State Sovereignty: Noble Political Rhetoric or Legitimate Tool to Protect Freedom?
by Debra Medina on September 1, 2010 at 2:03 PM
The ties between England and what would become the United States of America were severed, as Tench Coxe, delegate from Pennsylvania to the Continental Congress, put it, in large part due to the perversion and mal-administration of the British government.1 Two hundred years later, Americans are manifesting similar levels of frustration with government and inflammatory terms like secession are being used by politicians ever anxious to grab the media spotlight and secure their re-election. But what have they done exactly to correct the “perversion and mal-administration” of the government?
Our founders, astute students of history, well understood as St. Augustine had described, Libido Dominandi, the lust to dominate. They knew that if permitted, the federal government would transgress the limits of the Constitution, and, as Thomas Jefferson remarked, “[annihilate] the state governments and erect upon their ruins a general consolidated government.”2
Mr. Jefferson wrote in 1799, "lest [our] silence be construed into an acquiescence…the states…being sovereign and independent, have the unquestionable right to judge of [the federal government’s] infraction;" and “That a nullification, by those sovereignties [states] of all unauthorized acts done under color of that instrument [the Constitution] is the rightful remedy."2
Mr. Jefferson understood that a stronger response than mere petitions and protests would be necessary but he sought ever to preserve the union and thus viewed secession only as a last resort. He understood that the states must stand in defense of the liberty of the people. He knew the federal government would seek to annihilate the states and dominate all American life.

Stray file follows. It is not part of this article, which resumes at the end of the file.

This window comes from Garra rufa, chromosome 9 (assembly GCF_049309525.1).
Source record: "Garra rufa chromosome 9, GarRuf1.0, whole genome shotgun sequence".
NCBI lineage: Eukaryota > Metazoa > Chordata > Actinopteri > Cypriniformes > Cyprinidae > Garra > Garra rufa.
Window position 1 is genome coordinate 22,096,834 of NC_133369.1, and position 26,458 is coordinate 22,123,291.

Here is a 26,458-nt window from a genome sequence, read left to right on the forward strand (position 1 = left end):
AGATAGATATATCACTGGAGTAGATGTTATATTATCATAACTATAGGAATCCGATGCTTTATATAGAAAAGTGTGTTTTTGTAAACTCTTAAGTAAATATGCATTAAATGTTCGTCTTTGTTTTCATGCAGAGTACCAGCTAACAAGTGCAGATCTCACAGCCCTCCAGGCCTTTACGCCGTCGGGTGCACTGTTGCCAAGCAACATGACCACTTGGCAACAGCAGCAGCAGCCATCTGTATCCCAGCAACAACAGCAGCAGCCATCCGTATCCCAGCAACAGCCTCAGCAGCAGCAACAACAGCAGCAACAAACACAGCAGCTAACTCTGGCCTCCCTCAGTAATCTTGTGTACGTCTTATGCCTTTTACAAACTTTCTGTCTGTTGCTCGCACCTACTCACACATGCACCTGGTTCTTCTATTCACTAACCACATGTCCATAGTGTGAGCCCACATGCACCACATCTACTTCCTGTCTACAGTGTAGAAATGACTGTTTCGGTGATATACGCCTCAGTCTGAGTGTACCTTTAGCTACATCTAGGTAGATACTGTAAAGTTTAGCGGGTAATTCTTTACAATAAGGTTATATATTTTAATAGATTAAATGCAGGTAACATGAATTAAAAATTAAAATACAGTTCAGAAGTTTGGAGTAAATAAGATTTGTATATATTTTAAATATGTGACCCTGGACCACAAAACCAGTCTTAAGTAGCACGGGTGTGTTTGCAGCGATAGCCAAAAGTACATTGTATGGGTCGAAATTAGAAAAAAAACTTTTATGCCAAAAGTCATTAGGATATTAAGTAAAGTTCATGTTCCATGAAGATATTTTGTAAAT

Thomas E. Woods Jr., in his recent best-seller, Nullification, references State Representative John Breckinridge’s comments to the Kentucky legislature of 1799, “the people at the state level ought to make a legislative declaration that, being unconstitutional, they [federal actions] are therefore void and of no effect.” With regard to unconstitutional federal actions, Breckinridge hoped “Congress might repeal them, or that decent judges might refuse to act upon them” but in the interim recognized the states obligation to “nullify those acts and to protect their citizens from their operation.”
What stops us from following in Mr. Jefferson’s footsteps and declaring Obamacare and Cap and Trade Initiatives, “palpable violations of the said constitution” and “consider a silent acquiescence as highly criminal?” In that vein, the Texas legislature has the “right and is duty bound to interpose for arresting the progress of evil, and for maintaining our authorities, rights and liberties” declaring this federal action unconstitutional, null and void and of no effect in the sovereign state of Texas!2 Failing to do so, we, as Congressman Edward Livingston of New York declared in 1798 “deserve the chains which these measures are forging” for us.3
1. The Debate on the Constitution, Federalist and Antifederalist Speeches, Articles, and Letters During the Struggle Over Ratification, Part One: September 1787 to February 1788, 22, Literary Classics of the United States, New York, N.Y., 1993.